Berecová v. Slovakia

Berecová v. Slovk., App. No. 74400/01, Eur. Ct. H.R. 319 (2007).
Download Judgment: English

Applicant is a Slovakian national who was granted custody of her two children following her divorce from her husband. The children were allegedly ill-treated, beaten and neglected by applicant and had run away from home. They manifested fear of their mother and refused to return home. A psychologist concluded that their fear resulted from punishment inflicted by their mother and from her harmful emotional behavior. Consequently, an injunction based on the Social Assistance Act and the Family Act (the Acts) stated that the applicant had grossly neglected the education of her children, and that there was a suspicion that she had ill-treated them, ordered that they be placed temporarily in the father’s custody. Subsequent injunctions ordered that the children be place in care since the father was unable to take care of them. The Acts did not allow for review, contrary to Article 41(4) of the Constitution, which required a judicial determination before the State could separate an under-age child from his or her parents against the parent’s will. The applicant complained that her right to respect for her family life had been violated by the placement of her children in an institution. She relied on Article 8 (respect for private and family life) of the European Convention on Human Rights.

The Court found a violation of Article 8 (respect for private and family life) of the European Convention on Human Rights. Indeed, the Court found that the interference in the applicant's family life had not been "in accordance with the law" as required by Article 8 paragraph 2 because, at the relevant time, the applicable ordinary laws had been declared inconsistent with the Constitution by the Constitutional Court of Slovakia.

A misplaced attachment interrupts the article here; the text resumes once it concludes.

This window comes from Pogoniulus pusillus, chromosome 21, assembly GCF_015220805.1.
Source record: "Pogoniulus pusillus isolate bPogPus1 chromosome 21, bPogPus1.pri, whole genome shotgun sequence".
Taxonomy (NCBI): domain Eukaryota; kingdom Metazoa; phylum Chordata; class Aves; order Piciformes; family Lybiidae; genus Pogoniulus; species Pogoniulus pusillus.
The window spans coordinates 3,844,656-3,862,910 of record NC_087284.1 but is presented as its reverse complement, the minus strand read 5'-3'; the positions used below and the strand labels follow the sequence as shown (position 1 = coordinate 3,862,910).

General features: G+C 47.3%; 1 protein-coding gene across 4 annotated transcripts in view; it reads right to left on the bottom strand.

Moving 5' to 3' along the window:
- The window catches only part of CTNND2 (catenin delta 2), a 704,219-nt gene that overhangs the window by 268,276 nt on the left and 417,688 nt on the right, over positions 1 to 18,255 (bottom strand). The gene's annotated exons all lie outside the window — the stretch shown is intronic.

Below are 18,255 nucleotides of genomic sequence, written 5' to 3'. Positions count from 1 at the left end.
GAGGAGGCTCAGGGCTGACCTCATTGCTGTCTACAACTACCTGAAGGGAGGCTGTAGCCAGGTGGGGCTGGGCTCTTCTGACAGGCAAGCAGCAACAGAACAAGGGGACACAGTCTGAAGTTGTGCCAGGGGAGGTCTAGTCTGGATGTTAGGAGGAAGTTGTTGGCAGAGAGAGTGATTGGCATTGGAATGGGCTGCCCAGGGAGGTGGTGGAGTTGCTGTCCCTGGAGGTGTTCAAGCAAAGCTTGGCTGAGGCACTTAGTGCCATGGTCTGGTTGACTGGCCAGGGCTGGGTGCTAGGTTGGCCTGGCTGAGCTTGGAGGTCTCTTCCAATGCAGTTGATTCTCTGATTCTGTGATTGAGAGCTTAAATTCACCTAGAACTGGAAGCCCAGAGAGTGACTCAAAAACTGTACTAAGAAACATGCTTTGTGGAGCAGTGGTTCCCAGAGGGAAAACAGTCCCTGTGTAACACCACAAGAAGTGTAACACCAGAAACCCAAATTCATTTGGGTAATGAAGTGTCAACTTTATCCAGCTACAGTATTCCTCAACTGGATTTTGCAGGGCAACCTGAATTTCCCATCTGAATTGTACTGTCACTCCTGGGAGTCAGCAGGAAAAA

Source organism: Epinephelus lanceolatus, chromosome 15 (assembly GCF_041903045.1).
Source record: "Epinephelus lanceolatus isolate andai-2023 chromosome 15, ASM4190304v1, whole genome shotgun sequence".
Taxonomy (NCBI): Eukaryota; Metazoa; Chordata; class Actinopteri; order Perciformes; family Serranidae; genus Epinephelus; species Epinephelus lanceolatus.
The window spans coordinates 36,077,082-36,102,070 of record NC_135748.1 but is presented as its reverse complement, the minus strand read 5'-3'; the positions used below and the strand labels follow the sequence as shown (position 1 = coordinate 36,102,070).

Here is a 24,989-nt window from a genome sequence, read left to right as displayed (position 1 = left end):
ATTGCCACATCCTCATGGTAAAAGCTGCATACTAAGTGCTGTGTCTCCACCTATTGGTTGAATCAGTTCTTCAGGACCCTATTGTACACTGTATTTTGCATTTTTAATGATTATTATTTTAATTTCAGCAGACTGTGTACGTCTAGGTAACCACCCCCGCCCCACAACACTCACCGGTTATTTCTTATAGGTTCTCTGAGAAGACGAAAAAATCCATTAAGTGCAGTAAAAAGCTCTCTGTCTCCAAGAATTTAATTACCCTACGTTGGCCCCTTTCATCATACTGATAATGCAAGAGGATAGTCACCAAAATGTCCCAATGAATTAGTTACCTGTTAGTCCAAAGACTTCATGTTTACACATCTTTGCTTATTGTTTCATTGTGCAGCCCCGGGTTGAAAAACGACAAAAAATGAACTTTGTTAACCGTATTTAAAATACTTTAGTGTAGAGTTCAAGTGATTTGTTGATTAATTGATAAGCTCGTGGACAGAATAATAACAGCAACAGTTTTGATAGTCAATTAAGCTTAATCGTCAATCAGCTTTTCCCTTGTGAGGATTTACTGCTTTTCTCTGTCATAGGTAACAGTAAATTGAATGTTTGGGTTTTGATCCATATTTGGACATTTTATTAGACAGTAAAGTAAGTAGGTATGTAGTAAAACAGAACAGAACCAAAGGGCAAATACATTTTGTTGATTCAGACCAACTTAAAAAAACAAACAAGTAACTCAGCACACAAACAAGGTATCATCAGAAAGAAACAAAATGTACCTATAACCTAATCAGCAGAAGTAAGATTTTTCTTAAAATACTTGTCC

"52. The relevant provisions of the Family Act of 1963 and the Social Assistance Act of 1998 then in force prevented the applicant from having the decisions in issue given by administrative authorities reviewed by a court. This situation was contrary to Article 41(4) of the Constitution which permits the separation of under-age children from their parents against the latter's will only pursuant to a judicial decision. It was incompatible with Article 152(4) of the Constitution under which the interpretation and application of, inter alia, ordinary laws have to be in accordance with the Constitution.

53. The interference in issue was thus contrary to the Constitution which, as the Constitutional Court found, is the fundamental source of law in Slovakia to which the other legal rules have to conform. As a result, that interference was not "in accordance with the law" as required by Article 8 paragraph 2 of the Convention. In these circumstances, there is no need for the Court to determine whether or not the interference was "necessary in a democratic society" within the meaning of that paragraph."

View full summary and print   |   Download summary as PDF